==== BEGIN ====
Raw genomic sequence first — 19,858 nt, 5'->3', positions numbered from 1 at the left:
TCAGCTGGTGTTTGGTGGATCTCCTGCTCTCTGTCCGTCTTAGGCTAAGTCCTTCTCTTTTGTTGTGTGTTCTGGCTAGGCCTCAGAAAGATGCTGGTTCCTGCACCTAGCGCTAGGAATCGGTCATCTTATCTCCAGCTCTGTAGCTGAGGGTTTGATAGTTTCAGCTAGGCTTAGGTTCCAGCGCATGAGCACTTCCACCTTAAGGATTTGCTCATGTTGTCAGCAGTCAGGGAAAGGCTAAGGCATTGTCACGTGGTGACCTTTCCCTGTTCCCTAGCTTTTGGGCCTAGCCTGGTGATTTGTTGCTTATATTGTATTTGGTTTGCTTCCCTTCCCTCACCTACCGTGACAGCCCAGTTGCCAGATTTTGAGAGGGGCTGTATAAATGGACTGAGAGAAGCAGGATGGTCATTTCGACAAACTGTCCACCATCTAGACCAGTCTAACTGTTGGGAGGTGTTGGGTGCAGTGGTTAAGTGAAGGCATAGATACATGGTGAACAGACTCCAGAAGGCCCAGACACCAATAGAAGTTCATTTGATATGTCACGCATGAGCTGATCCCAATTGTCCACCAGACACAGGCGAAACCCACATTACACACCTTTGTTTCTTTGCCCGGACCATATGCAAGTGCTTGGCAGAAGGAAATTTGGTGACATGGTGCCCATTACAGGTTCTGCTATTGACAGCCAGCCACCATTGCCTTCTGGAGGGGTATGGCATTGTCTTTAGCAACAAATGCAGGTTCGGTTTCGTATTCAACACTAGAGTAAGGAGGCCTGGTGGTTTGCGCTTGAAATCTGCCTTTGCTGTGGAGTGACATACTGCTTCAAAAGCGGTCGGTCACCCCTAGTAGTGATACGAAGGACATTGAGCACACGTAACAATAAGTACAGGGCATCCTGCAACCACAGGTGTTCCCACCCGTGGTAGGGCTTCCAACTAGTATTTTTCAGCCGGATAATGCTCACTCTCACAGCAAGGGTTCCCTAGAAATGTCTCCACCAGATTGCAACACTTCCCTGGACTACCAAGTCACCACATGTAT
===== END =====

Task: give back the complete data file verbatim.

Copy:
Raw genomic sequence first — 19,858 nt, 5'->3', positions numbered from 1 at the left:
TCAGCTGGTGTTTGGTGGATCTCCTGCTCTCTGTCCGTCTTAGGCTAAGTCCTTCTCTTTTGTTGTGTGTTCTGGCTAGGCCTCAGAAAGATGCTGGTTCCTGCACCTAGCGCTAGGAATCGGTCATCTTATCTCCAGCTCTGTAGCTGAGGGTTTGATAGTTTCAGCTAGGCTTAGGTTCCAGCGCATGAGCACTTCCACCTTAAGGATTTGCTCATGTTGTCAGCAGTCAGGGAAAGGCTAAGGCATTGTCACGTGGTGACCTTTCCCTGTTCCCTAGCTTTTGGGCCTAGCCTGGTGATTTGTTGCTTATATTGTATTTGGTTTGCTTCCCTTCCCTCACCTACCGTGACAGCCCAGTTGCCAGATTTTGAGAGGGGCTGTATAAATGGACTGAGAGAAGCAGGATGGTCATTTCGACAAACTGTCCACCATCTAGACCAGTCTAACTGTTGGGAGGTGTTGGGTGCAGTGGTTAAGTGAAGGCATAGATACATGGTGAACAGACTCCAGAAGGCCCAGACACCAATAGAAGTTCATTTGATATGTCACGCATGAGCTGATCCCAATTGTCCACCAGACACAGGCGAAACCCACATTACACACCTTTGTTTCTTTGCCCGGACCATATGCAAGTGCTTGGCAGAAGGAAATTTGGTGACATGGTGCCCATTACAGGTTCTGCTATTGACAGCCAGCCACCATTGCCTTCTGGAGGGGTATGGCATTGTCTTTAGCAACAAATGCAGGTTCGGTTTCGTATTCAACACTAGAGTAAGGAGGCCTGGTGGTTTGCGCTTGAAATCTGCCTTTGCTGTGGAGTGACATACTGCTTCAAAAGCGGTCGGTCACCCCTAGTAGTGATACGAAGGACATTGAGCACACGTAACAATAAGTACAGGGCATCCTGCAACCACAGGTGTTCCCACCCGTGGTAGGGCTTCCAACTAGTATTTTTCAGCCGGATAATGCTCACTCTCACAGCAAGGGTTCCCTAGAAATGTCTCCACCAGATTGCAACACTTCCCTGGACTACCAAGTCACCACATGTAT